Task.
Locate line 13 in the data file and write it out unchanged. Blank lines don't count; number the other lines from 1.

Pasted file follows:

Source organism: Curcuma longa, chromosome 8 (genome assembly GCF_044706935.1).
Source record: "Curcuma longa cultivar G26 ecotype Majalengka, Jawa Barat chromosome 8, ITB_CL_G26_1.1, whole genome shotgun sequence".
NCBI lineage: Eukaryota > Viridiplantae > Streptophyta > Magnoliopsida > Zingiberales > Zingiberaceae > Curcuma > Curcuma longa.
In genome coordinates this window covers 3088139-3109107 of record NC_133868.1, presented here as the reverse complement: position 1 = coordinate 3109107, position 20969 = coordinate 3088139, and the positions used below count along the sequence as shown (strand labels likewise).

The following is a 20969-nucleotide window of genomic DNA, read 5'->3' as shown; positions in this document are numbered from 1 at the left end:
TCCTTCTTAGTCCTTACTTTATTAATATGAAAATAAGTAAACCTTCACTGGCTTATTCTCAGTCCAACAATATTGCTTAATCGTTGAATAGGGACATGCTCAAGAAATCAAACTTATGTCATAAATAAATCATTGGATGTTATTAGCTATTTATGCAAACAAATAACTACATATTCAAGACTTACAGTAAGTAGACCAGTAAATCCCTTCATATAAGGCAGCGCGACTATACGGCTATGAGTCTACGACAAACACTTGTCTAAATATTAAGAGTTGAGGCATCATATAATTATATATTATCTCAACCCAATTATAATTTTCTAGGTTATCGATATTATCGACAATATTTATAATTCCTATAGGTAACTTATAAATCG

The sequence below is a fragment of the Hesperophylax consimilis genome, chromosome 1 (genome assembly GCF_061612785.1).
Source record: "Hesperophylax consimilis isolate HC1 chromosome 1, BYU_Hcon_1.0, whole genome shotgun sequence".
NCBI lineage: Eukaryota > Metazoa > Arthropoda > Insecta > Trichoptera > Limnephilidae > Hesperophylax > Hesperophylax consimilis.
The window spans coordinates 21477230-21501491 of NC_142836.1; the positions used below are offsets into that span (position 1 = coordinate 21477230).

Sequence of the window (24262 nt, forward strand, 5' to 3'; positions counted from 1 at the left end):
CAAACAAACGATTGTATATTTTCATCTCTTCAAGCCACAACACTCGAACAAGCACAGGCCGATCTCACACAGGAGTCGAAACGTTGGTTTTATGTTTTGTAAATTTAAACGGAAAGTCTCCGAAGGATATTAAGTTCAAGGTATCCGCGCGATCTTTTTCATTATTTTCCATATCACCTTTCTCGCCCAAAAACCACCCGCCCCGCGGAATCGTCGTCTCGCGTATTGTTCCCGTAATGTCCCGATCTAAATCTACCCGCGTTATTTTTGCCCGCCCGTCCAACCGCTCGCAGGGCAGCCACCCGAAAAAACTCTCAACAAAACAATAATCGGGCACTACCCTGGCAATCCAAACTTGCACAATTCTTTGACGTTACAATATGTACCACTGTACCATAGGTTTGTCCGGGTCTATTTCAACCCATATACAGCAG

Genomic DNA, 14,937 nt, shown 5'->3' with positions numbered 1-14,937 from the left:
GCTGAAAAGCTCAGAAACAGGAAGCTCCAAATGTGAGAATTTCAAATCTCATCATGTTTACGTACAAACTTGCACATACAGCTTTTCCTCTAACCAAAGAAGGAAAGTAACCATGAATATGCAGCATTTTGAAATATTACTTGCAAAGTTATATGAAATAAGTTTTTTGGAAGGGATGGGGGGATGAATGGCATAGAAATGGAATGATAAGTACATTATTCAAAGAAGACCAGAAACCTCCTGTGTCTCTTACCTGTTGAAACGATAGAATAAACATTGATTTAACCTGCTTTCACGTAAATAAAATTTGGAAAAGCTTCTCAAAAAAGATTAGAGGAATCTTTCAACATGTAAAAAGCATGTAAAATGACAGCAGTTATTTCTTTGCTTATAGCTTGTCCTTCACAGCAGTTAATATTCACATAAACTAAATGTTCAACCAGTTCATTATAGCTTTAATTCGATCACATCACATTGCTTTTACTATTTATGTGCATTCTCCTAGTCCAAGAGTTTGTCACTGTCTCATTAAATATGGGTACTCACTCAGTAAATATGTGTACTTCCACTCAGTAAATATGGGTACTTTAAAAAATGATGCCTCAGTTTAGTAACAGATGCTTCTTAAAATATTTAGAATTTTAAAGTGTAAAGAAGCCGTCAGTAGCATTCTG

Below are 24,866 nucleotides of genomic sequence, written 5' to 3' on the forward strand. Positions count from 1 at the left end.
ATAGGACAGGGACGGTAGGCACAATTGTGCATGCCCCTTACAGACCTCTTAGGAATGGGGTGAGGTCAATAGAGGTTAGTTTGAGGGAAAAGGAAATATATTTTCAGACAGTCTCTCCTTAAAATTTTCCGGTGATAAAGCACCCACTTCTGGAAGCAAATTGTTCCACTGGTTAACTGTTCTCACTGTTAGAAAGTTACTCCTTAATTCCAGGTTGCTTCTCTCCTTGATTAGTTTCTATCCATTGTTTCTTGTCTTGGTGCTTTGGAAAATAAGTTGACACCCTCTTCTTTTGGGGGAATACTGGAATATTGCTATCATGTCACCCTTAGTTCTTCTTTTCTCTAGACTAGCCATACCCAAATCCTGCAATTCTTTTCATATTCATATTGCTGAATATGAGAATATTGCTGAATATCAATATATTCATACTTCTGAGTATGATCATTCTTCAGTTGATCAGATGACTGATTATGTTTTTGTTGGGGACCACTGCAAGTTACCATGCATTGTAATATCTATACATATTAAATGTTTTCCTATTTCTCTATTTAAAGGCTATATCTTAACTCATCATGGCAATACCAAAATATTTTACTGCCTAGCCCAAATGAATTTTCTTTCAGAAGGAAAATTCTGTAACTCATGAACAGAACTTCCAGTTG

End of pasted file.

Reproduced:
Genomic DNA, 14,937 nt, shown 5'->3' with positions numbered 1-14,937 from the left: